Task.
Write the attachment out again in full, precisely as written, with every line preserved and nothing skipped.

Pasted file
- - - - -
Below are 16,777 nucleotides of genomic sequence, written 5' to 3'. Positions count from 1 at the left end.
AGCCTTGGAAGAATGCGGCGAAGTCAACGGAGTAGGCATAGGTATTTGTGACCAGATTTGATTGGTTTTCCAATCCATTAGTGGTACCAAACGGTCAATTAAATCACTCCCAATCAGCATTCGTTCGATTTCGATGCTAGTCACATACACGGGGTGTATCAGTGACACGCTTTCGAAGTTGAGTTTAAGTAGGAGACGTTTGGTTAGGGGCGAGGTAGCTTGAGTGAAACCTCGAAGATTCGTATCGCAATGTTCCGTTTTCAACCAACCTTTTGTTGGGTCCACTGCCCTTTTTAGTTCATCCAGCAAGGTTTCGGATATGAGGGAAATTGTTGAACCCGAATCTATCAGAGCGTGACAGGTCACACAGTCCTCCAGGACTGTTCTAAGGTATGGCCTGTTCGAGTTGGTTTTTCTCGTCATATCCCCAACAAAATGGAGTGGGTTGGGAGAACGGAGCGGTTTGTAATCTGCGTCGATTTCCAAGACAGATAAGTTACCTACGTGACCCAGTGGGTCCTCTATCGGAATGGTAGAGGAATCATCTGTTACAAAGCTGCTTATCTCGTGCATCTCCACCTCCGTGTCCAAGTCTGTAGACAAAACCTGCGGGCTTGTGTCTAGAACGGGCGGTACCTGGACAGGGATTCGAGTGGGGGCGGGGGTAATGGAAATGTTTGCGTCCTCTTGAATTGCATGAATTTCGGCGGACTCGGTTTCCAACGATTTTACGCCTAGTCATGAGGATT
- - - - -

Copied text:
Below are 16,777 nucleotides of genomic sequence, written 5' to 3'. Positions count from 1 at the left end.
AGCCTTGGAAGAATGCGGCGAAGTCAACGGAGTAGGCATAGGTATTTGTGACCAGATTTGATTGGTTTTCCAATCCATTAGTGGTACCAAACGGTCAATTAAATCACTCCCAATCAGCATTCGTTCGATTTCGATGCTAGTCACATACACGGGGTGTATCAGTGACACGCTTTCGAAGTTGAGTTTAAGTAGGAGACGTTTGGTTAGGGGCGAGGTAGCTTGAGTGAAACCTCGAAGATTCGTATCGCAATGTTCCGTTTTCAACCAACCTTTTGTTGGGTCCACTGCCCTTTTTAGTTCATCCAGCAAGGTTTCGGATATGAGGGAAATTGTTGAACCCGAATCTATCAGAGCGTGACAGGTCACACAGTCCTCCAGGACTGTTCTAAGGTATGGCCTGTTCGAGTTGGTTTTTCTCGTCATATCCCCAACAAAATGGAGTGGGTTGGGAGAACGGAGCGGTTTGTAATCTGCGTCGATTTCCAAGACAGATAAGTTACCTACGTGACCCAGTGGGTCCTCTATCGGAATGGTAGAGGAATCATCTGTTACAAAGCTGCTTATCTCGTGCATCTCCACCTCCGTGTCCAAGTCTGTAGACAAAACCTGCGGGCTTGTGTCTAGAACGGGCGGTACCTGGACAGGGATTCGAGTGGGGGCGGGGGTAATGGAAATGTTTGCGTCCTCTTGAATTGCATGAATTTCGGCGGACTCGGTTTCCAACGATTTTACGCCTAGTCATGAGGATT